By Elizabeth Gardner
Sept 9, 2002 | The drug development process has historically been funnel-shaped: Hundreds of possibilities pour in, but scant few winners dribble out.
The objective of Structural GenomiX Inc. (SGX) — one of a handful of young companies pioneering high-throughput protein-structure determination — is to reshape the process into more of a cylinder: higher-quality leads going in, and a steady stream of winners emerging.
To do that, the San Diego company is depending on a homegrown Oracle-based laboratory information management system (LIMS) to identify high-quality leads as early as possible in each new project. Combining this database with a heavily roboticized protein-crystallization operation and unmatched access to high-throughput X-ray facilities at a major national laboratory, SGX is poised to solve dozens of protein structures and test thousands of drug leads per year. Such a goal would have been essentially impossible just a few years ago.
"We can work with medicinal chemists testing compounds," says Sean Buchanan, the company's director of bioinformatics. "They start off with a compound that's effective but has problems. They need to test derivatives and see if they're on the right track. They can generate a
new series of compounds every couple of weeks, and we can test them immediately and show the chemists if they're being led down a red-herring path. What's new is to be able to do it at such capacity."
The SGX game plan rests on the proteomics equivalent of an ace up the sleeve: its very own beamline
|Researchers employ state-of-the-art synchrotron radiation tools for studying protein structures
at one of the most brilliant sources of X-rays in the world (see "X-ray Specs,"
right). When fully operational, SGX' outpost at Argonne National Laboratory should be able to collect data on as many as 50 crystals a day and solve thousands of structures a year.
In July 2000, SGX entered into an agreement with the U.S. Department of Energy, which owns Argonne, to fund development of protein-crystallography beamlines. The company spent $8 million on the first beamline, which began operation last year and is now ramping up to full speed. It plans to build two additional beamlines, which will give it by far the best synchrotron access of any company in the field.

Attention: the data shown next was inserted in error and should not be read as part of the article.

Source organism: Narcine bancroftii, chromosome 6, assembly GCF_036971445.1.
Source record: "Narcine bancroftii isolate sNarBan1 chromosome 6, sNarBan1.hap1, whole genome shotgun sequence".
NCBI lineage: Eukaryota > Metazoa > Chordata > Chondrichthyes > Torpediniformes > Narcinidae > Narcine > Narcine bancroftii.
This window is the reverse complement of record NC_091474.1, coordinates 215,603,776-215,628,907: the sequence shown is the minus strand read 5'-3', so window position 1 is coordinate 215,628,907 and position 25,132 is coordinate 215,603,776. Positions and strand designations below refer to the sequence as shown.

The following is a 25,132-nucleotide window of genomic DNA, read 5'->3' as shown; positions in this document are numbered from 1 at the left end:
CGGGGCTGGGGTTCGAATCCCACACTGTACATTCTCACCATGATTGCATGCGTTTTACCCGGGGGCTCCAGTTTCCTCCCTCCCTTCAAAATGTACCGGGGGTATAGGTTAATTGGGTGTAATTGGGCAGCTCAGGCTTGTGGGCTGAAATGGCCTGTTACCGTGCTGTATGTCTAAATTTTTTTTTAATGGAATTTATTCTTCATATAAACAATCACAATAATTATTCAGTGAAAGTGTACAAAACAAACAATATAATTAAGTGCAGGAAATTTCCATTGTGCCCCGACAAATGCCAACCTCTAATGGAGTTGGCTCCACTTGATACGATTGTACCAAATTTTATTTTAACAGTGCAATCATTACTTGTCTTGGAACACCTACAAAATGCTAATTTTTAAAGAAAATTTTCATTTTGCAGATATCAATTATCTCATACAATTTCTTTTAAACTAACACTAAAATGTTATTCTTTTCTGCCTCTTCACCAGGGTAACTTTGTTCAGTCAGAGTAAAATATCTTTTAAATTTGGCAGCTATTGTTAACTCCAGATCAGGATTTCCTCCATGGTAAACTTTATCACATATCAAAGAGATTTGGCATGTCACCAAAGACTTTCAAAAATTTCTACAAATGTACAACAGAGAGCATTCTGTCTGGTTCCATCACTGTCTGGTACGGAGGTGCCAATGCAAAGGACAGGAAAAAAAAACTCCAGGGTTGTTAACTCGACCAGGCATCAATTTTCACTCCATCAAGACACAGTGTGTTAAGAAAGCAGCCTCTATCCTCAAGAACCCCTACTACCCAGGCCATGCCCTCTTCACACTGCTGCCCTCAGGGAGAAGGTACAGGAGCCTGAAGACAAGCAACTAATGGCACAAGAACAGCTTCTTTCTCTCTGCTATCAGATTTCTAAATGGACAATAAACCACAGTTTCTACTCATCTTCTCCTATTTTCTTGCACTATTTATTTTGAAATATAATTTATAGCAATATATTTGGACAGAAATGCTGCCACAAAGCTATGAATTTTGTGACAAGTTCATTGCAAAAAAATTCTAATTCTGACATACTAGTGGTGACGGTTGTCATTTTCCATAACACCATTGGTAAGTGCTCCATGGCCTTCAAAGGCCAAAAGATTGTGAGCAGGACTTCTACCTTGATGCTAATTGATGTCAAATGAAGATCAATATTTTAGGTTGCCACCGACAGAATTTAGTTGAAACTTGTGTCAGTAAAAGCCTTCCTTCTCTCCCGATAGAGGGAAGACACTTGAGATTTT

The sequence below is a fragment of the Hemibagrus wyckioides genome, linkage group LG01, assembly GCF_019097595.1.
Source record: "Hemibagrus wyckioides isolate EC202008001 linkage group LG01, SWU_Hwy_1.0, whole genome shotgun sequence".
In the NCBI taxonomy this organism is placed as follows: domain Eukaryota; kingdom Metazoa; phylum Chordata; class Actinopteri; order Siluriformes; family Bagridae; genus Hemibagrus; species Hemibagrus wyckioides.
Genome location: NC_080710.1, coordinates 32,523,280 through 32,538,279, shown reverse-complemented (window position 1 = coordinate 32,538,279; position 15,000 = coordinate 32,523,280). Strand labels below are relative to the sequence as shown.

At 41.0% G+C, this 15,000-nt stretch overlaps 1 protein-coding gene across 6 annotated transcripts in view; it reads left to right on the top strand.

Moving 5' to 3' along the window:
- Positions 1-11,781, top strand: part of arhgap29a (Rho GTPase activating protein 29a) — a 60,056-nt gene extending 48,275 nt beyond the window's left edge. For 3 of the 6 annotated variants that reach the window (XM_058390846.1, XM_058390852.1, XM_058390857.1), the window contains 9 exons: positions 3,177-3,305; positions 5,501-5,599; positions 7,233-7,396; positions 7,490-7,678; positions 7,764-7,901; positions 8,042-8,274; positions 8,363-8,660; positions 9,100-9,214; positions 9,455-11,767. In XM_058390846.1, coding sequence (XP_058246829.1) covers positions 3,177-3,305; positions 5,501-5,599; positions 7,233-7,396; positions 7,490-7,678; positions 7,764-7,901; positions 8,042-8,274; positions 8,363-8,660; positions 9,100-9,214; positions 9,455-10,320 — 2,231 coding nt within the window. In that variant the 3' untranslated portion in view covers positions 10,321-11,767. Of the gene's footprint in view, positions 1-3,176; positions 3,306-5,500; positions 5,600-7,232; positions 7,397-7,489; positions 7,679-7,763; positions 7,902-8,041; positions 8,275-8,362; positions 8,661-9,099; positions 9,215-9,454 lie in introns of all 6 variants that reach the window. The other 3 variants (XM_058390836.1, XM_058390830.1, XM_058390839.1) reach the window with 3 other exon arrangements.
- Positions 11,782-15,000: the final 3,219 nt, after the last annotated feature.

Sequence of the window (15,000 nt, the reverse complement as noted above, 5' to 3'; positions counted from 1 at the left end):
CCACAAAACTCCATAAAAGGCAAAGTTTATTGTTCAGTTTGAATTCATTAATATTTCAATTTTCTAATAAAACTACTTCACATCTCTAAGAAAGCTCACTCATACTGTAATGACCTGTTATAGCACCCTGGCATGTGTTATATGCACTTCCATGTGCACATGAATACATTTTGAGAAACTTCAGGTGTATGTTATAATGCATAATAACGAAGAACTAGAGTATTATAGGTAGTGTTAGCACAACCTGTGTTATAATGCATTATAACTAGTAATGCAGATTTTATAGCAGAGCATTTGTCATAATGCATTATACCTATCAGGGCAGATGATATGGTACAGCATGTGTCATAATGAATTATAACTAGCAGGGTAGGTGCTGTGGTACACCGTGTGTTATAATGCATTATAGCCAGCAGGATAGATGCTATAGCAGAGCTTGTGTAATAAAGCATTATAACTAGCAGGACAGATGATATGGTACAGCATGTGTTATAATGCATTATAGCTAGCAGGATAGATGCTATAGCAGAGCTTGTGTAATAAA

Kevin D'Amico, vice president of synchrotron research, estimates that current projects will yield a dozen solved protein structures with as many as 100 co-crystals (representing individual drug leads) for each one. "Our pipeline has a lot of controls and procedures in place to supply feedback early in the process," he says. "We want to identify the blind alleys as soon as possible, before we get too far along in them. In some instances, the structural work merely validates the conclusions, because it doesn't come early enough in the process. The whole goal is to try to turn it around so that structural information can help drive the decisions."
SGX is one of several companies bringing automation and quick turnaround to the problem of solving protein structures and testing small molecules for their drug potential. Others include its close neighbor Syrrx Inc., just a few miles away across Interstate 5, and Astex Technology Ltd. in Cambridge, England. All are making rapid progress, but SGX has something of an edge, according to analyst James Reddoch of Banc of America Securities. "Growing protein crystals has been more of an art form up until now, and Structural GenomiX has found a really fast, industrialized way to do it. And they have a privileged relationship with Argonne for their beamline facility."
SGX (www.stromix.com) was founded in 1998 by two of the brightest lights in protein crystallography, Wayne Hendrickson and Barry Honig, both of Columbia University. Funded by $7 million in seed
|Running the Cycle
|The route from gene to drug via high-throughput protein structure determination could ultimately yield thousands of structures a year.
capital, the company's initial mission was to solve novel protein structures as quickly as possible, creating a database to license to drug discovery companies. Two more rounds of venture funding brought total backing to $85 million. And SGX scored a major personnel coup late last year by recruiting star structural biologist Stephen Burley away from an endowed professorship at New York's Rockefeller University to be its chief scientific officer.
The business model made a solid database not just a piece of the company's infrastructure but a key product, and it presented an appealing challenge to Howard Hackworth, SGX senior database architect. "They said, 'You can build it the way you want it from the ground up,'" he explains. "Because we were going to be a database company, we needed all the data about experiments, good and bad. I tried to translate business rules into a database structure. It was very difficult to figure out what we were trying to keep track of. I wanted to steer clear of having it be an electronic lab book, and I just wanted to include the pertinent information."